Adam Wallace, NI Coordinator, Digital Catapult, offered an insight as to what the Digital Catapult is doing in Northern Ireland. He added that it is the role of the Catapult centre to stimulate immersive content business, grow the digital ecosystem in N.Ireland and enable it to become global leaders in digital technology. In terms of digital health and care, Adam stated this was particularly prevalent in AI and immersive technologies.
Naomh McElhatton, CEO of SMART NI said: “Our SMART Health event was a major success which brought together Healthcare experts and technologists to discuss exactly how technology is presenting a major opportunity, as well as disrupting, our Healthcare sector. What’s clear following our conference is Northern Ireland still requires a cohesive approach and a combined effort right across the board to collectively adopt this revolutionary technology and make our system patient-centric.”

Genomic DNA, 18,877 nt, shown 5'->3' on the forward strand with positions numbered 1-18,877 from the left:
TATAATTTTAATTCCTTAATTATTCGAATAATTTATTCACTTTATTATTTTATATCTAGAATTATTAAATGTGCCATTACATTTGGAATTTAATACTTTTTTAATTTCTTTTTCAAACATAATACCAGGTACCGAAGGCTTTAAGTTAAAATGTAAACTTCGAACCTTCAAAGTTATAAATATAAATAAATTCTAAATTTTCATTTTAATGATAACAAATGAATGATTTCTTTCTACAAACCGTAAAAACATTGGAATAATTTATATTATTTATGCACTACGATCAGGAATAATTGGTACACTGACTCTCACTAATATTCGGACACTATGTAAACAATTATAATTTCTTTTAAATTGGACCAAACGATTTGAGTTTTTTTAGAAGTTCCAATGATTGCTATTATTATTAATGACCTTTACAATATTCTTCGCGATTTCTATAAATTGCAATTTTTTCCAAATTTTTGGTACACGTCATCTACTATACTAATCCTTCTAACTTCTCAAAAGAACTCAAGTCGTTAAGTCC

“It is with massive thanks to our event partners Diamond Medical and also our event sponsors Belfast City Council, Virgin Media Business, Schneider Electric, Homecare Independent Living, Amplfi.”
Paul Doherty (Managing Director, Diamond Medical): “Digital technology – whether it is artificial intelligence, virtual reality, or big data analysis – is revolutionising all parts of society, including healthcare and healthcare recruitment. That means the inaugural SMART Health conference was an important step for the healthcare sector to consider all the future possibilities and the ways technology is already changing healthcare provision today.
“We were delighted to launch Diamond Medical at such an important event, because we know in order to attract, train and retain the best qualified staff in healthcare, digital innovation will be key. Next generation online candidate attraction, smart scheduling, e-Learning and more all play a role in meeting skills shortages and increased demands for the healthcare sector.”